• Service: Are your providing it? Are you the best? Can you be better?
  • Engagement: Do you know your customers? Are you on a friendly basis? Do you engage them and make them feel special? Do they want to come back?
  • Loyalty Rewards: Do you offer a benefit for them staying loyal? A punch card or a discount? Extra service?

The edge you can get, is by knowing your competition. As Sun Tzu said “know your enemy and you will win 100 battles”. Understand what they offer, how they offer it and why. Reach out to those customers with better deals – with more value for their dollar – and with better service and they will give you their business.

It’s simple really. Give customers a reason to choose you. You will find it easier to do so if you know what others are offering them.


Transition Marketing Services. Our passion is educating and equipping small business owners with the tools and strategies to succeed. We have made it our priority to know Specialized Marketing. We keep up to date on what is new, what is available and what makes the most sense for businesses of all sizes and backgrounds. We recognize that every Small Business is unique, and their Marketing needs to be as well. Visit us at our website and let us know how were doing or if you have any questions. TRANSITION MARKETING SERVICES – Small Business Marketing Specialists.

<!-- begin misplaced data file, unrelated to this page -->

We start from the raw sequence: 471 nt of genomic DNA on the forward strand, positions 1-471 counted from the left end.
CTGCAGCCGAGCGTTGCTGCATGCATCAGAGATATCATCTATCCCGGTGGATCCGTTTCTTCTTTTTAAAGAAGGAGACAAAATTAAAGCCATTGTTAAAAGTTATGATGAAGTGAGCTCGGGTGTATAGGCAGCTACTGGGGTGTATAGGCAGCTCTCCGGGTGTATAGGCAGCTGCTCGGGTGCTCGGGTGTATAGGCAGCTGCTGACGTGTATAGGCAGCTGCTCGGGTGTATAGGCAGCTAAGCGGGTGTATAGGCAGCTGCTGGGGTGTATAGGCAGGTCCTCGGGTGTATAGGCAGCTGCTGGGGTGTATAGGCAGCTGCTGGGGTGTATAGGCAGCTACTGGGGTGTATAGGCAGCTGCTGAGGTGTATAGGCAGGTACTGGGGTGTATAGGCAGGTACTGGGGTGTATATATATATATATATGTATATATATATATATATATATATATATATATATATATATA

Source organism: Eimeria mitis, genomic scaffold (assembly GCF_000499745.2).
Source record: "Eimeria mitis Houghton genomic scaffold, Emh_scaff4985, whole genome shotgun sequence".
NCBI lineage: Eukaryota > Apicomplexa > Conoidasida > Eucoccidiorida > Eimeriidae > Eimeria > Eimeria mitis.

Entrepreneurship: Little Things To Make You Stand Out


Came across this on Reddit (Original Link Here). This guy started a jerky company (PDA Jerky)and in a simple move of pure genius, decided to make his company stand out with one simple little inclusion – A flossing stick.

I know I’ve been camping many times with a nice big bag of jerky. You spend the rest of the day sub-consciously picking at your teeth. This little addition is brilliant.

Amazing how a small thought can make such a big difference. This entrepreneur took a pretty basic business idea and made himself stand out. This is an example to follow no matter what your business model is. Take actions to make yourself stand out from the pack.

What do you think?